7 Ingredients of Great Groups

By Mark Hallock

Why is it that some group experiences are amazing, while others flounder?

I’m guessing you have experienced both at one time or another. What makes a great group, great?

Whether it is a small group Bible study, community group, missional community, elder team, discipleship group, volunteer ministry team or church staff, let me offer seven ingredients for a great group.

None of these ingredients are original or earth shattering. In fact, they are very unoriginal. However, I would say where one or two of these ingredients are lacking in a group or team, there will potentially become a growing sense of frustration, confusion and disunity.

1. Commitment. No one wants to be part of a group where folks are not committed. It is the worst! Commitment by all to meeting and communicating with one another consistently and regularly is crucial to a great group experience.

2. Confidentiality. Trust is essential to any great group experience. And trust is built through love and confidentiality. The best groups are safe – safe for sharing hard things, knowing that individuals will be shown grace and respected with confidentiality.

3. Leaving your ego at the door. The best groups are made up of individuals who do not make the group all about themselves. Rather, they are made up of people who practice humility and encouragement, seeking to serve and not be served by others in the group. There is no place for ego in great groups.

4. A desire to listen and share. Great groups are made up of participants, not simply observers. This means every individual is committed to listening well to others, while also being willing to share. We’ve all been part of groups where some only seem to listen and it is like pulling teeth to get them to share. This can be tough on a group. At the same time, we have been part of groups where one or two have absolutely no problem sharing. The problem is that all they do is share, share, share – never seeming to care about listening to what others have to say. Making a group great involves each individual being willing to listen well and share honestly.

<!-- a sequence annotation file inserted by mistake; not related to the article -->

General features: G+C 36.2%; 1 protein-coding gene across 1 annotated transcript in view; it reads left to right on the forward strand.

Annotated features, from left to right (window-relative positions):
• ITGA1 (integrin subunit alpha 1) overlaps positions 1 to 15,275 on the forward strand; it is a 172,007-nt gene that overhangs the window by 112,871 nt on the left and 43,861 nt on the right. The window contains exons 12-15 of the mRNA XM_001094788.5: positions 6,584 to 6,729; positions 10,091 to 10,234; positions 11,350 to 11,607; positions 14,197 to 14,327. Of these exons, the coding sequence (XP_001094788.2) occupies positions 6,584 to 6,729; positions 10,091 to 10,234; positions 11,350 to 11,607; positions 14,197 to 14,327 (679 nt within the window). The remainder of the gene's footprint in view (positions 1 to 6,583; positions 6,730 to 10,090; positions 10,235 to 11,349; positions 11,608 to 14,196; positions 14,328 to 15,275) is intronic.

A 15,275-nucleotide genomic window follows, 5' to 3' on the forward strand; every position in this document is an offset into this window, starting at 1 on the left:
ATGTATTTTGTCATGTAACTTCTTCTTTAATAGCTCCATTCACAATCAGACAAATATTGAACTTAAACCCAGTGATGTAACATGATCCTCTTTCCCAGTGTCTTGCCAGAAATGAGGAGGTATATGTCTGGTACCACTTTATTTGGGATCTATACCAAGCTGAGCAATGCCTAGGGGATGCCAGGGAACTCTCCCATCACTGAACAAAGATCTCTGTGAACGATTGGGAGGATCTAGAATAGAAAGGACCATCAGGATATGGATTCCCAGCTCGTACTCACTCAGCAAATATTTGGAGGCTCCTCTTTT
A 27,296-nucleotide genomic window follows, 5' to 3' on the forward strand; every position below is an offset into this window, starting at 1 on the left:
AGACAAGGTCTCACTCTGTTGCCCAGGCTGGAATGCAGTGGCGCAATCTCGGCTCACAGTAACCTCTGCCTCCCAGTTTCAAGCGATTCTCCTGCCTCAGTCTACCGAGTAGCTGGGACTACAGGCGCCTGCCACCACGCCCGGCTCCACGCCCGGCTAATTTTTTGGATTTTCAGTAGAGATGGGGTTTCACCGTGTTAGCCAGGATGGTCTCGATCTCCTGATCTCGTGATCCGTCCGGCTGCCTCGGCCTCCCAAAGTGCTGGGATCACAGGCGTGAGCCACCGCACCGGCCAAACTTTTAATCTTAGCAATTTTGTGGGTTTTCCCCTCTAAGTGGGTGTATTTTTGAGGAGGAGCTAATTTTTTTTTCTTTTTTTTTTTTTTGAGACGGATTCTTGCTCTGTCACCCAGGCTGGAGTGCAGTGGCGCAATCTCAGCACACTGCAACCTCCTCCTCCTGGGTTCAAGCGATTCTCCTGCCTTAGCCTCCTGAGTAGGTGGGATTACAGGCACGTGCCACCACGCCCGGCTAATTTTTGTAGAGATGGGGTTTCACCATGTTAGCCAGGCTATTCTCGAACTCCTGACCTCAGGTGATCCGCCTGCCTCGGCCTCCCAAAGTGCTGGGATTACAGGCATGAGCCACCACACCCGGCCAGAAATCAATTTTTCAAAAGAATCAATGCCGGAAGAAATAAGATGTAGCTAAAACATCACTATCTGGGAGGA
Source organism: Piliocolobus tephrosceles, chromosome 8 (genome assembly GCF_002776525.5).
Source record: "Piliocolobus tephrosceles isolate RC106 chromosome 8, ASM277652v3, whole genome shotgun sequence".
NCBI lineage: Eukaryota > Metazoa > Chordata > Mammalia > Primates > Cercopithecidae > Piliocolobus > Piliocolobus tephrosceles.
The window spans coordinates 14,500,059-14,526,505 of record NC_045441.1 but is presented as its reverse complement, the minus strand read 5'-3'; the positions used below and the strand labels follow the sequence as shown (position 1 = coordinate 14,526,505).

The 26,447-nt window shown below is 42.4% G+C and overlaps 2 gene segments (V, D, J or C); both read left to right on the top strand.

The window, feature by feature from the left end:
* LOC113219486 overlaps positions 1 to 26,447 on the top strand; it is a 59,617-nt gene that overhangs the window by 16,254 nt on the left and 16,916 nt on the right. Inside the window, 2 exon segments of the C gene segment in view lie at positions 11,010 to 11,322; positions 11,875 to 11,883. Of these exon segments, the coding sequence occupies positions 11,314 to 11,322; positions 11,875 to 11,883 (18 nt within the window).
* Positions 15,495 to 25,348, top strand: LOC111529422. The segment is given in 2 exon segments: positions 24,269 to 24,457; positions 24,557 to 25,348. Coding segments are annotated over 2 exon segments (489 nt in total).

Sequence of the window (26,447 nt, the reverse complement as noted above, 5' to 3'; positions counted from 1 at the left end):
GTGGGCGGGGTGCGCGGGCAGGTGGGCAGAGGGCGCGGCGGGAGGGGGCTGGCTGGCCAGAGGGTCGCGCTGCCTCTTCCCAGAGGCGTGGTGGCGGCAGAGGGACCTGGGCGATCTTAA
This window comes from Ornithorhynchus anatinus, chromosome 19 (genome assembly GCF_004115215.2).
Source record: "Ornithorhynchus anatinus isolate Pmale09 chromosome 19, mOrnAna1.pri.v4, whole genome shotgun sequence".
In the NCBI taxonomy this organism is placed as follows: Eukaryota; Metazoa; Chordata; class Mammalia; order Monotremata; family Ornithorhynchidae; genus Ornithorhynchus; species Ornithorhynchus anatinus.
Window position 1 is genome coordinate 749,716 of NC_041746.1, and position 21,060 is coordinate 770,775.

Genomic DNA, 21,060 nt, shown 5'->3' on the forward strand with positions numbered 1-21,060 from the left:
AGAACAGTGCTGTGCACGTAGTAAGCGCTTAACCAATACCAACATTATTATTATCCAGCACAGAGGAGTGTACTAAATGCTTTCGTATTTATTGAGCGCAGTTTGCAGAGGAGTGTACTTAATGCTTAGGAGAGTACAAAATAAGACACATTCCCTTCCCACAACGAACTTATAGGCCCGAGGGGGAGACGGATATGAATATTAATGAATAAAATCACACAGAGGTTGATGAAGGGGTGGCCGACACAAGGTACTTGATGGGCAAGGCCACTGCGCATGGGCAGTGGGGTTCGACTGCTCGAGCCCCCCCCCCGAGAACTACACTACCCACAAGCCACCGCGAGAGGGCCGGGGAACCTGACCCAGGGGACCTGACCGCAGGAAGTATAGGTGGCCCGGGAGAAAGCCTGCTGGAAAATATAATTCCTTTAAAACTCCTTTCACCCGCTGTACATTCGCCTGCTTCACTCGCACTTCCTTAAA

5. Punctuality. Here we are talking about being on time. Are you someone who is typically on time or are you usually late for meetings and appointments? For those of you who are constantly late, in love I want to tell you: Your tardiness drives others crazy! Sure, I get that we are all late from time to time, and we must show one another grace in that. But if you are regularly late to meetings and group gatherings, you should work to change that. A commitment to punctuality communicates to the entire group that you care about them and that you are all in. Be punctual.

6. Being present. Do you ever find yourself being physically located in a place, yet mentally and emotionally absent? I know I do. Sadly, I know there are times that even though I am in my home physically, I am not present to my wife and kids. This can easily happen in groups as well. It is crucial that members of a group fight the temptation to “zone out.” The best groups help one another fight against this tendency.

7. Unplugging. One of the things I am trying to implement in some of the groups I lead is to encourage folks to completely unplug during our meeting time together. I have learned this from other leaders. No electronics allowed. This includes unplugging from phones, tablets and computers. It is amazing how addicted we all are to these things. This addiction is the source of constant distraction in a group setting, which hinders communication, displays disrespect and interferes with one’s ability to truly be “present” with the group. It is tough at first, but unplug. Your group will be healthier and grow tighter with one another as a result.

As you look at these seven ingredients, which do you need to begin helping to implement in the groups you are part of?

This post originally appeared on Mark’s blog.

Published November 11, 2022

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Mark Hallock

Mark Hallock serves as the lead pastor of Calvary Church in Englewood, Colorado. He also serves as president of the Calvary Family of Churches, a group committed to planting and replanting churches for the glory of God (thecalvary.org). His great desire is to see the gospel transform lives and neighborhoods through the planting of new congregations, along with the revitalization of declining congregations, throughout the city of Denver and beyond. Mark’s favorite hobby is hanging out with his wife, Jenna, and their two kids, Zoe and Eli.